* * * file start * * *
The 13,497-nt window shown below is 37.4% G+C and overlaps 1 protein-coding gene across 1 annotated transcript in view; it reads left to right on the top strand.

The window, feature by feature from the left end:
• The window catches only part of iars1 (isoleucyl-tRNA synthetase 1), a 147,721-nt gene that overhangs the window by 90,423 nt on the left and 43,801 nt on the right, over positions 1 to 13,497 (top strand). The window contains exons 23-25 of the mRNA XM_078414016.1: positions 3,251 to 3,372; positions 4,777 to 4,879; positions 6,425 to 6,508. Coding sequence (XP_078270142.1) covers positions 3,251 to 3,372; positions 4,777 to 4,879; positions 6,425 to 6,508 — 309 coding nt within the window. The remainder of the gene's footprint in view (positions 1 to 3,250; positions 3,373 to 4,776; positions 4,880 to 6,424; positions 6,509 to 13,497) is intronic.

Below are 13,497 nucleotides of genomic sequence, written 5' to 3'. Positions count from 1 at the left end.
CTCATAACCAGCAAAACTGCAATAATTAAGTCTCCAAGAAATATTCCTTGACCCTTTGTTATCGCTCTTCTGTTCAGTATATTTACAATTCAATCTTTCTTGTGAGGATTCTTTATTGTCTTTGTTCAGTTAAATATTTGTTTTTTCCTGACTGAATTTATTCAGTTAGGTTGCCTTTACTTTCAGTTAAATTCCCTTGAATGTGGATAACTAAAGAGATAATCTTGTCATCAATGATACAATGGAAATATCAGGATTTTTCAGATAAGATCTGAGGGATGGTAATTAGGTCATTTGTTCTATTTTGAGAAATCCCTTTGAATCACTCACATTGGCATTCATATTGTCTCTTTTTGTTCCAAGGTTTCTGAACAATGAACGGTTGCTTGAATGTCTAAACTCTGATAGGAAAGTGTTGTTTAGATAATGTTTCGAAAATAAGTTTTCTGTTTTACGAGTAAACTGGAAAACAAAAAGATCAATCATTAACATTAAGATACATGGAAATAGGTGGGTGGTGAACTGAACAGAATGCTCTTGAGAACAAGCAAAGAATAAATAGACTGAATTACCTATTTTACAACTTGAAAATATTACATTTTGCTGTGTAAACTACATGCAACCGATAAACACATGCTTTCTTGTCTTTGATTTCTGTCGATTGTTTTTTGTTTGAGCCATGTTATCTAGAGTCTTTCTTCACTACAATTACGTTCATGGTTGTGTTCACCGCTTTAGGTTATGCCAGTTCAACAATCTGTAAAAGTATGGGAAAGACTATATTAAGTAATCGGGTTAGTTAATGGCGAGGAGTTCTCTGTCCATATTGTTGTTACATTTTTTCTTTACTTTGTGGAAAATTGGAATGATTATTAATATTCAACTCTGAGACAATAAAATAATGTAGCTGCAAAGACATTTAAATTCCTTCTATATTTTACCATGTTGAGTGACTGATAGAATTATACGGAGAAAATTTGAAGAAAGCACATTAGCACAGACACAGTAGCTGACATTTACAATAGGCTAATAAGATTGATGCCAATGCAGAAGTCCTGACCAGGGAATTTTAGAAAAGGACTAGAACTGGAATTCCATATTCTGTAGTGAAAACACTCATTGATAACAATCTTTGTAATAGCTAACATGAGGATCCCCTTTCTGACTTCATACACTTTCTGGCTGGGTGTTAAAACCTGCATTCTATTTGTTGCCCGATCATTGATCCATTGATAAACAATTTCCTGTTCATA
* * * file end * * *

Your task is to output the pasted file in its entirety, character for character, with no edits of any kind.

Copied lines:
The 13,497-nt window shown below is 37.4% G+C and overlaps 1 protein-coding gene across 1 annotated transcript in view; it reads left to right on the top strand.

The window, feature by feature from the left end:
• The window catches only part of iars1 (isoleucyl-tRNA synthetase 1), a 147,721-nt gene that overhangs the window by 90,423 nt on the left and 43,801 nt on the right, over positions 1 to 13,497 (top strand). The window contains exons 23-25 of the mRNA XM_078414016.1: positions 3,251 to 3,372; positions 4,777 to 4,879; positions 6,425 to 6,508. Coding sequence (XP_078270142.1) covers positions 3,251 to 3,372; positions 4,777 to 4,879; positions 6,425 to 6,508 — 309 coding nt within the window. The remainder of the gene's footprint in view (positions 1 to 3,250; positions 3,373 to 4,776; positions 4,880 to 6,424; positions 6,509 to 13,497) is intronic.

Below are 13,497 nucleotides of genomic sequence, written 5' to 3'. Positions count from 1 at the left end.
CTCATAACCAGCAAAACTGCAATAATTAAGTCTCCAAGAAATATTCCTTGACCCTTTGTTATCGCTCTTCTGTTCAGTATATTTACAATTCAATCTTTCTTGTGAGGATTCTTTATTGTCTTTGTTCAGTTAAATATTTGTTTTTTCCTGACTGAATTTATTCAGTTAGGTTGCCTTTACTTTCAGTTAAATTCCCTTGAATGTGGATAACTAAAGAGATAATCTTGTCATCAATGATACAATGGAAATATCAGGATTTTTCAGATAAGATCTGAGGGATGGTAATTAGGTCATTTGTTCTATTTTGAGAAATCCCTTTGAATCACTCACATTGGCATTCATATTGTCTCTTTTTGTTCCAAGGTTTCTGAACAATGAACGGTTGCTTGAATGTCTAAACTCTGATAGGAAAGTGTTGTTTAGATAATGTTTCGAAAATAAGTTTTCTGTTTTACGAGTAAACTGGAAAACAAAAAGATCAATCATTAACATTAAGATACATGGAAATAGGTGGGTGGTGAACTGAACAGAATGCTCTTGAGAACAAGCAAAGAATAAATAGACTGAATTACCTATTTTACAACTTGAAAATATTACATTTTGCTGTGTAAACTACATGCAACCGATAAACACATGCTTTCTTGTCTTTGATTTCTGTCGATTGTTTTTTGTTTGAGCCATGTTATCTAGAGTCTTTCTTCACTACAATTACGTTCATGGTTGTGTTCACCGCTTTAGGTTATGCCAGTTCAACAATCTGTAAAAGTATGGGAAAGACTATATTAAGTAATCGGGTTAGTTAATGGCGAGGAGTTCTCTGTCCATATTGTTGTTACATTTTTTCTTTACTTTGTGGAAAATTGGAATGATTATTAATATTCAACTCTGAGACAATAAAATAATGTAGCTGCAAAGACATTTAAATTCCTTCTATATTTTACCATGTTGAGTGACTGATAGAATTATACGGAGAAAATTTGAAGAAAGCACATTAGCACAGACACAGTAGCTGACATTTACAATAGGCTAATAAGATTGATGCCAATGCAGAAGTCCTGACCAGGGAATTTTAGAAAAGGACTAGAACTGGAATTCCATATTCTGTAGTGAAAACACTCATTGATAACAATCTTTGTAATAGCTAACATGAGGATCCCCTTTCTGACTTCATACACTTTCTGGCTGGGTGTTAAAACCTGCATTCTATTTGTTGCCCGATCATTGATCCATTGATAAACAATTTCCTGTTCATA